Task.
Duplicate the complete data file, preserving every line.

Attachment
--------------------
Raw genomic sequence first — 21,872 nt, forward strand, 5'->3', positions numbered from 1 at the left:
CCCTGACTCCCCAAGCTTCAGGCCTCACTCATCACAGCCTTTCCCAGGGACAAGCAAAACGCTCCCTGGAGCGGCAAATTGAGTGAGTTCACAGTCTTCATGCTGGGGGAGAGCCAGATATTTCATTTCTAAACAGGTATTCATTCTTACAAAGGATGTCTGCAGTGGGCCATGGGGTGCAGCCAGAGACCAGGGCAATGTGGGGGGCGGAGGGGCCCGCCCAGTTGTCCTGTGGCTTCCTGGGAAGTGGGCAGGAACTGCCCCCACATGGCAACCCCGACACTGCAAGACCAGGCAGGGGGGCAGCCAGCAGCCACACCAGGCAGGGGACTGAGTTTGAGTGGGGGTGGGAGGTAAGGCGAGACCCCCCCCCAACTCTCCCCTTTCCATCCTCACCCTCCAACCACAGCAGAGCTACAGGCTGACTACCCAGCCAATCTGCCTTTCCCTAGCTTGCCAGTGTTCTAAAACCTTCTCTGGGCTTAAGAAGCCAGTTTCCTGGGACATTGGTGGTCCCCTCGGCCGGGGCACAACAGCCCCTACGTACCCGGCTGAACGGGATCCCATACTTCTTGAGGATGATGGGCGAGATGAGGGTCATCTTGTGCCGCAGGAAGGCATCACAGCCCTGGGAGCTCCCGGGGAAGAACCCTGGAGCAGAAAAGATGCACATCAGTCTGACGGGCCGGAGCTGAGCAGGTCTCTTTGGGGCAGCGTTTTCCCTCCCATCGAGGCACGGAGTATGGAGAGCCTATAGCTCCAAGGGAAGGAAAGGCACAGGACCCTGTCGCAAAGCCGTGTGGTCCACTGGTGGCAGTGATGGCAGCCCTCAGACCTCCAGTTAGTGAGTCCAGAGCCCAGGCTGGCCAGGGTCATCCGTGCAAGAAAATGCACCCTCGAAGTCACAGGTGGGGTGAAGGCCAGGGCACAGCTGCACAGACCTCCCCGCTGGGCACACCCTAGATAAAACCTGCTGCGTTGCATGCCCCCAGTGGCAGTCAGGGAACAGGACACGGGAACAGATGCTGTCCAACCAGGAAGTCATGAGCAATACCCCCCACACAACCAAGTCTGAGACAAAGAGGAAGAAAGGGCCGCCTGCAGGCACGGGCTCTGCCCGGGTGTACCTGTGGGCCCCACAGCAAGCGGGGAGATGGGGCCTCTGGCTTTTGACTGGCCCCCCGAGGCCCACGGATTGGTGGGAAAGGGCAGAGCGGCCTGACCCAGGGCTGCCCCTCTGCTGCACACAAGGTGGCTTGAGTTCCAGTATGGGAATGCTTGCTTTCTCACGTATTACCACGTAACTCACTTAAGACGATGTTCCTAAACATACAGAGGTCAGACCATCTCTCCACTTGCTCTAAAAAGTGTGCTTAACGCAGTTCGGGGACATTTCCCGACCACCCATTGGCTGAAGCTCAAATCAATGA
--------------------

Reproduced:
Raw genomic sequence first — 21,872 nt, forward strand, 5'->3', positions numbered from 1 at the left:
CCCTGACTCCCCAAGCTTCAGGCCTCACTCATCACAGCCTTTCCCAGGGACAAGCAAAACGCTCCCTGGAGCGGCAAATTGAGTGAGTTCACAGTCTTCATGCTGGGGGAGAGCCAGATATTTCATTTCTAAACAGGTATTCATTCTTACAAAGGATGTCTGCAGTGGGCCATGGGGTGCAGCCAGAGACCAGGGCAATGTGGGGGGCGGAGGGGCCCGCCCAGTTGTCCTGTGGCTTCCTGGGAAGTGGGCAGGAACTGCCCCCACATGGCAACCCCGACACTGCAAGACCAGGCAGGGGGGCAGCCAGCAGCCACACCAGGCAGGGGACTGAGTTTGAGTGGGGGTGGGAGGTAAGGCGAGACCCCCCCCCAACTCTCCCCTTTCCATCCTCACCCTCCAACCACAGCAGAGCTACAGGCTGACTACCCAGCCAATCTGCCTTTCCCTAGCTTGCCAGTGTTCTAAAACCTTCTCTGGGCTTAAGAAGCCAGTTTCCTGGGACATTGGTGGTCCCCTCGGCCGGGGCACAACAGCCCCTACGTACCCGGCTGAACGGGATCCCATACTTCTTGAGGATGATGGGCGAGATGAGGGTCATCTTGTGCCGCAGGAAGGCATCACAGCCCTGGGAGCTCCCGGGGAAGAACCCTGGAGCAGAAAAGATGCACATCAGTCTGACGGGCCGGAGCTGAGCAGGTCTCTTTGGGGCAGCGTTTTCCCTCCCATCGAGGCACGGAGTATGGAGAGCCTATAGCTCCAAGGGAAGGAAAGGCACAGGACCCTGTCGCAAAGCCGTGTGGTCCACTGGTGGCAGTGATGGCAGCCCTCAGACCTCCAGTTAGTGAGTCCAGAGCCCAGGCTGGCCAGGGTCATCCGTGCAAGAAAATGCACCCTCGAAGTCACAGGTGGGGTGAAGGCCAGGGCACAGCTGCACAGACCTCCCCGCTGGGCACACCCTAGATAAAACCTGCTGCGTTGCATGCCCCCAGTGGCAGTCAGGGAACAGGACACGGGAACAGATGCTGTCCAACCAGGAAGTCATGAGCAATACCCCCCACACAACCAAGTCTGAGACAAAGAGGAAGAAAGGGCCGCCTGCAGGCACGGGCTCTGCCCGGGTGTACCTGTGGGCCCCACAGCAAGCGGGGAGATGGGGCCTCTGGCTTTTGACTGGCCCCCCGAGGCCCACGGATTGGTGGGAAAGGGCAGAGCGGCCTGACCCAGGGCTGCCCCTCTGCTGCACACAAGGTGGCTTGAGTTCCAGTATGGGAATGCTTGCTTTCTCACGTATTACCACGTAACTCACTTAAGACGATGTTCCTAAACATACAGAGGTCAGACCATCTCTCCACTTGCTCTAAAAAGTGTGCTTAACGCAGTTCGGGGACATTTCCCGACCACCCATTGGCTGAAGCTCAAATCAATGA